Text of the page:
A French astronaut shared on Twitter a photo showing the speed with which the International Space Station is moving as it orbits the Earth, contrary to what many believe.
In his limited free time, French astronaut Thomas Pesquet of the European Space Agency (ESA) has captured an astonishing 30-second time-lapse shot of our planet, showing blurred city lights with tiny star trails in the background. .
Pesquet, who is also a great photographer, held the shutter open for 30 seconds. This exposure resulted in a night image of the Earth showing the amount of rapid movement, with the glowing lines representing the path of city lights. He explained that during that period, the International Space Station traveled 235 kilometers.
The astronaut also explained that it is difficult to get used to the idea that the International Space Station is moving at a speed of 28,000 kilometers per hour (about 7.6 kilometers per second), and more than that, to reflect that figure in a snapshot. . “We are so high that we don’t move that fast,” he wrote.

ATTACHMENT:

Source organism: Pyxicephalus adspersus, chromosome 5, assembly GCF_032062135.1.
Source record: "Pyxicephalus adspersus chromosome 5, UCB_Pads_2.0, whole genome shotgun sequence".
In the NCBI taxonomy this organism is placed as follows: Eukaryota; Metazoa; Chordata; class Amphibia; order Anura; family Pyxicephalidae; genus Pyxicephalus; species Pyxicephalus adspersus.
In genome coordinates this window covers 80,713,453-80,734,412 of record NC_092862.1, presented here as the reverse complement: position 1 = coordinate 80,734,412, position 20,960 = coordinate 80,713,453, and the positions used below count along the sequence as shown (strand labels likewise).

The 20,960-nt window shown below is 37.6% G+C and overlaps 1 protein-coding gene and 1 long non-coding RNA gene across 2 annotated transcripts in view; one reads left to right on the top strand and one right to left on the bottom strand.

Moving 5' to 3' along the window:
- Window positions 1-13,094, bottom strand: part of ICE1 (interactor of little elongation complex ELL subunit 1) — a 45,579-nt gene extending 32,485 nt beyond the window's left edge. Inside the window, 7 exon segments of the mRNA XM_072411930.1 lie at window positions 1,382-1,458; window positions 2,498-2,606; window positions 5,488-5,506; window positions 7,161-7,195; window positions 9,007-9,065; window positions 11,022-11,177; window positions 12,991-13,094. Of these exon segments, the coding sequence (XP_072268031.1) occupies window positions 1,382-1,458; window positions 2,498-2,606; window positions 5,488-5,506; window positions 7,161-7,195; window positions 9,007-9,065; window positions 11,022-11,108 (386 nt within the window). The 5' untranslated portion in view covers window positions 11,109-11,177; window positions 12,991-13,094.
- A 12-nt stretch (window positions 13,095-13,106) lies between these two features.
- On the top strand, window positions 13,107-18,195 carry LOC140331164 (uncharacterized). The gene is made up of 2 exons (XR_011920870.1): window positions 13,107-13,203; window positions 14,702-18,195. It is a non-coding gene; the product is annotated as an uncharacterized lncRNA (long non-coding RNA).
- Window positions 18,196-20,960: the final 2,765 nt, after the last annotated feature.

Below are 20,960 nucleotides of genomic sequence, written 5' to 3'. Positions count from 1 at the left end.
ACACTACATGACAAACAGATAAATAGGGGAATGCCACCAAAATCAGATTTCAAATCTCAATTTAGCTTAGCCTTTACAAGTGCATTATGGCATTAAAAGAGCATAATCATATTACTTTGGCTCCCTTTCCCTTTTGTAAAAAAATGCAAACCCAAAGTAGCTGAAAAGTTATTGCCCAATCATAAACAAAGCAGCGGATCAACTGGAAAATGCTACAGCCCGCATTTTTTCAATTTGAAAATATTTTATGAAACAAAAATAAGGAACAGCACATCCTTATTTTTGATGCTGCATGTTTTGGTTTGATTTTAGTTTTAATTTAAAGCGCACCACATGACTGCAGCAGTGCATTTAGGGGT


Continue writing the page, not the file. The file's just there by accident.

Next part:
The International Space Station is located 400 kilometers from the surface of the Earth and completes an orbit around it every 90 minutes. This means that it rotates about 16 times in 24 hours. However, despite its incredible speed, the astronauts who inhabit it do not see anything unusual about it while living and working there.
“A snapshot of some of the imaging technology experiments I’ve been experimenting with,” Pesquet said in a tweet, assuring viewers that “there would be more to come.”
He noted that from the space station’s altitude of about 400 kilometers, the astronauts are “at a sufficient altitude so that we do not feel movement at that speed.”
Pesquet has a long tradition of astronauts taking pictures of Earth. However, Earth observation isn’t just for fun, according to rt.
NASA uses the perspective of astronauts to make valuable observations of launches, hurricanes, volcanoes, global warming and other phenomena from the space station, complementing the fleet of meteorological satellites that can do it 24 hours a day, 7 days a week from higher orbits.
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